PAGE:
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dc.contributor.authorYen, Chi-Hsien Ericen_US
dc.contributor.authorParameswaran, Adityaen_US
dc.contributor.authorFu, Wai-Taten_US
dc.contributor.editorGleicher, Michael and Viola, Ivan and Leitte, Heikeen_US
dc.description.abstractInteractive visualization tools are being used by an increasing number of members of the general public; however, little is known about how, and how well, people use visualizations to infer causality. Adapted from the mediation causal model, we designed an analytic framework to systematically evaluate human performance, strategies, and pitfalls in a visual causal reasoning task. We recruited 24 participants and asked them to identify the mediators in a fictitious dataset using bar charts and scatter plots within our visualization interface. The results showed that the accuracy of their responses as to whether a variable is a mediator significantly decreased when a confounding variable directly influenced the variable being analyzed. Further analysis demonstrated how individual visualization exploration strategies and interfaces might influence reasoning performance. We also identified common strategies and pitfalls in their causal reasoning processes. Design implications for how future visual analytics tools can be designed to better support causal inference are discussed.en_US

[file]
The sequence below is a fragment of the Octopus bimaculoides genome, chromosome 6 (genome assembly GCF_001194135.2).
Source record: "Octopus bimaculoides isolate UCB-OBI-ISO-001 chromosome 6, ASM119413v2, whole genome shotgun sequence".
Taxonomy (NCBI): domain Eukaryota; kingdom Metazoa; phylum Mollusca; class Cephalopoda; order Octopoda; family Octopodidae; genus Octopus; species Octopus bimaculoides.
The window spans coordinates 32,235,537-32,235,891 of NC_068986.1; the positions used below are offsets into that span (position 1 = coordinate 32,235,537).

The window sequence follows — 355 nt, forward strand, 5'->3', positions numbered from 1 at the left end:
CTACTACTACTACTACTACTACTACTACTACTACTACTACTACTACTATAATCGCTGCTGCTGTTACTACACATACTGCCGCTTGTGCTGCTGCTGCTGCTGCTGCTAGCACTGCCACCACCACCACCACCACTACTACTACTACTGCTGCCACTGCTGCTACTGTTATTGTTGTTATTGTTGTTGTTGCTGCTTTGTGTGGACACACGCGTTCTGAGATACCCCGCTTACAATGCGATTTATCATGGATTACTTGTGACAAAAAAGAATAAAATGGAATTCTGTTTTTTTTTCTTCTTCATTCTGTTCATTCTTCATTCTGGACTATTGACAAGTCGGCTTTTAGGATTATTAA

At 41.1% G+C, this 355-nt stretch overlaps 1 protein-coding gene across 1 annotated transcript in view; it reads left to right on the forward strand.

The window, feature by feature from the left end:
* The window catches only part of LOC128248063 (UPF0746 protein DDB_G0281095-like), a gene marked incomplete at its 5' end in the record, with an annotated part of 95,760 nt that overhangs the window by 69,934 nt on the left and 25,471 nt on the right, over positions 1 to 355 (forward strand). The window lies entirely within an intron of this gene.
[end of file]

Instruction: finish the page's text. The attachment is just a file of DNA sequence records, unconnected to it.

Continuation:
dc.publisherThe Eurographics Association and John Wiley & Sons Ltd.en_US
dc.subjectcentered computing
dc.subjectEmpirical studies in visualization
dc.subjectVisualization design and evaluation methods
dc.titleAn Exploratory User Study of Visual Causality Analysisen_US
dc.description.seriesinformationComputer Graphics Forum
dc.description.sectionheadersAnalysis and Decision Making

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  • 38-Issue 3
    EuroVis 2019 - Conference Proceedings

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